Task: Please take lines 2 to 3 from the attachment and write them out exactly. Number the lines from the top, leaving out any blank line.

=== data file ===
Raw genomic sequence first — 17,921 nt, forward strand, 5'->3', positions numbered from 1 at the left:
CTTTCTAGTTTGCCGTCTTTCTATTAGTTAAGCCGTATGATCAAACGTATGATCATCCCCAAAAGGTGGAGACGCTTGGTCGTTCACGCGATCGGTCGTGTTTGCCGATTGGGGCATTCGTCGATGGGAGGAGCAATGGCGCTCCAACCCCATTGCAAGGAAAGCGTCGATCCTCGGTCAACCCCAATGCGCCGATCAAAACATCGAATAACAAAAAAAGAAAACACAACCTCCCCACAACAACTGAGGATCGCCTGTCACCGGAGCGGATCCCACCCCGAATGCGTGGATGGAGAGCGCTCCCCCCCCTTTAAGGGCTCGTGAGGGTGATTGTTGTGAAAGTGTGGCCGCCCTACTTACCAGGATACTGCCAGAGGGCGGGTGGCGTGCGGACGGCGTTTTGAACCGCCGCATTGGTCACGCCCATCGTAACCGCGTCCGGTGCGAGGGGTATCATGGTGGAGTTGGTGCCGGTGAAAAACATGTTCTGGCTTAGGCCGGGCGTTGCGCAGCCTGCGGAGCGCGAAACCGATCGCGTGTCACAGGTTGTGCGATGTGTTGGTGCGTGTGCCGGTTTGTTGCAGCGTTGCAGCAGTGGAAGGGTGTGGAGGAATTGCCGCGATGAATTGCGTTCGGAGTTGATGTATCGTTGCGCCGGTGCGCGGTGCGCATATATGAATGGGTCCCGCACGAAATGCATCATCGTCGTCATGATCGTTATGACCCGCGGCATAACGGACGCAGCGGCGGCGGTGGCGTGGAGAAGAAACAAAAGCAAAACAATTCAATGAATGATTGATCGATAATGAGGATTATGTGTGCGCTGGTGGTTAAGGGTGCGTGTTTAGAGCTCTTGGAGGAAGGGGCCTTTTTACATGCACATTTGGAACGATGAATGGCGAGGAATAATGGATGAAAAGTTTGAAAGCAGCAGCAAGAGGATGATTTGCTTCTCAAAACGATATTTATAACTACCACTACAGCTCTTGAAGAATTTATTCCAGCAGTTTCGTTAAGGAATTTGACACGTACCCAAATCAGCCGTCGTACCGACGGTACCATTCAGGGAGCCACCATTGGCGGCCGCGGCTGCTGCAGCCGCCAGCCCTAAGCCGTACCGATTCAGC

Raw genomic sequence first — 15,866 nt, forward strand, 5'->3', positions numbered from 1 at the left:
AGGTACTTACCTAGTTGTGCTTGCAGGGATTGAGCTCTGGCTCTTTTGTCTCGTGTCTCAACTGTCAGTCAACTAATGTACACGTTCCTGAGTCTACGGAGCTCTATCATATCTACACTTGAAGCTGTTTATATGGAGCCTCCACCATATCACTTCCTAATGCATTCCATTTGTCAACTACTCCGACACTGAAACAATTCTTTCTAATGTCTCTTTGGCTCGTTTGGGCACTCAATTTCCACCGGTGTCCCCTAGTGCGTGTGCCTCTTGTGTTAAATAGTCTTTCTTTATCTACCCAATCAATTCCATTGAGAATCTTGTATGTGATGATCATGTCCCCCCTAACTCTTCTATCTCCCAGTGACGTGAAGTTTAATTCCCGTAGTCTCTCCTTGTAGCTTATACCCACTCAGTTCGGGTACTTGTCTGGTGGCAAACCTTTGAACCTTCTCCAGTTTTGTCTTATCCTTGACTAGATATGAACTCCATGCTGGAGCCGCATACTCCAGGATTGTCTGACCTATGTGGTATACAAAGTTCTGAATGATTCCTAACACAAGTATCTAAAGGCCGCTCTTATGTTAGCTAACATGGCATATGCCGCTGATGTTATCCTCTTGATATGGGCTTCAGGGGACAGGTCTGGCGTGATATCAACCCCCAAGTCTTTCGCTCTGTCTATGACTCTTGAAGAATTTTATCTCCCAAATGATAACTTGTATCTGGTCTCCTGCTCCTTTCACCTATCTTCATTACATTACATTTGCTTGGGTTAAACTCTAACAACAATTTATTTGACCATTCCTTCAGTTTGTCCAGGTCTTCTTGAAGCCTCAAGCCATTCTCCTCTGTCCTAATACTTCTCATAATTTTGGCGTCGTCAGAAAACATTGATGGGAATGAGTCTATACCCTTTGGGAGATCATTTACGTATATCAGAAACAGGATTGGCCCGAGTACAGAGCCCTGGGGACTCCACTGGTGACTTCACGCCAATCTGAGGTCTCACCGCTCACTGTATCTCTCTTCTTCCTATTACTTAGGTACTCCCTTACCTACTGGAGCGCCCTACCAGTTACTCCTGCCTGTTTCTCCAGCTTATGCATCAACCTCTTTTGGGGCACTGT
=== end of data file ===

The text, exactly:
CTTTCTAGTTTGCCGTCTTTCTATTAGTTAAGCCGTATGATCAAACGTATGATCATCCCCAAAAGGTGGAGACGCTTGGTCGTTCACGCGATCGGTCGTGTTTGCCGATTGGGGCATTCGTCGATGGGAGGAGCAATGGCGCTCCAACCCCATTGCAAGGAAAGCGTCGATCCTCGGTCAACCCCAATGCGCCGATCAAAACATCGAATAACAAAAAAAGAAAACACAACCTCCCCACAACAACTGAGGATCGCCTGTCACCGGAGCGGATCCCACCCCGAATGCGTGGATGGAGAGCGCTCCCCCCCCTTTAAGGGCTCGTGAGGGTGATTGTTGTGAAAGTGTGGCCGCCCTACTTACCAGGATACTGCCAGAGGGCGGGTGGCGTGCGGACGGCGTTTTGAACCGCCGCATTGGTCACGCCCATCGTAACCGCGTCCGGTGCGAGGGGTATCATGGTGGAGTTGGTGCCGGTGAAAAACATGTTCTGGCTTAGGCCGGGCGTTGCGCAGCCTGCGGAGCGCGAAACCGATCGCGTGTCACAGGTTGTGCGATGTGTTGGTGCGTGTGCCGGTTTGTTGCAGCGTTGCAGCAGTGGAAGGGTGTGGAGGAATTGCCGCGATGAATTGCGTTCGGAGTTGATGTATCGTTGCGCCGGTGCGCGGTGCGCATATATGAATGGGTCCCGCACGAAATGCATCATCGTCGTCATGATCGTTATGACCCGCGGCATAACGGACGCAGCGGCGGCGGTGGCGTGGAGAAGAAACAAAAGCAAAACAATTCAATGAATGATTGATCGATAATGAGGATTATGTGTGCGCTGGTGGTTAAGGGTGCGTGTTTAGAGCTCTTGGAGGAAGGGGCCTTTTTACATGCACATTTGGAACGATGAATGGCGAGGAATAATGGATGAAAAGTTTGAAAGCAGCAGCAAGAGGATGATTTGCTTCTCAAAACGATATTTATAACTACCACTACAGCTCTTGAAGAATTTATTCCAGCAGTTTCGTTAAGGAATTTGACACGTACCCAAATCAGCCGTCGTACCGACGGTACCATTCAGGGAGCCACCATTGGCGGCCGCGGCTGCTGCAGCCGCCAGCCCTAAGCCGTACCGATTCAGC

Raw genomic sequence first — 15,866 nt, forward strand, 5'->3', positions numbered from 1 at the left: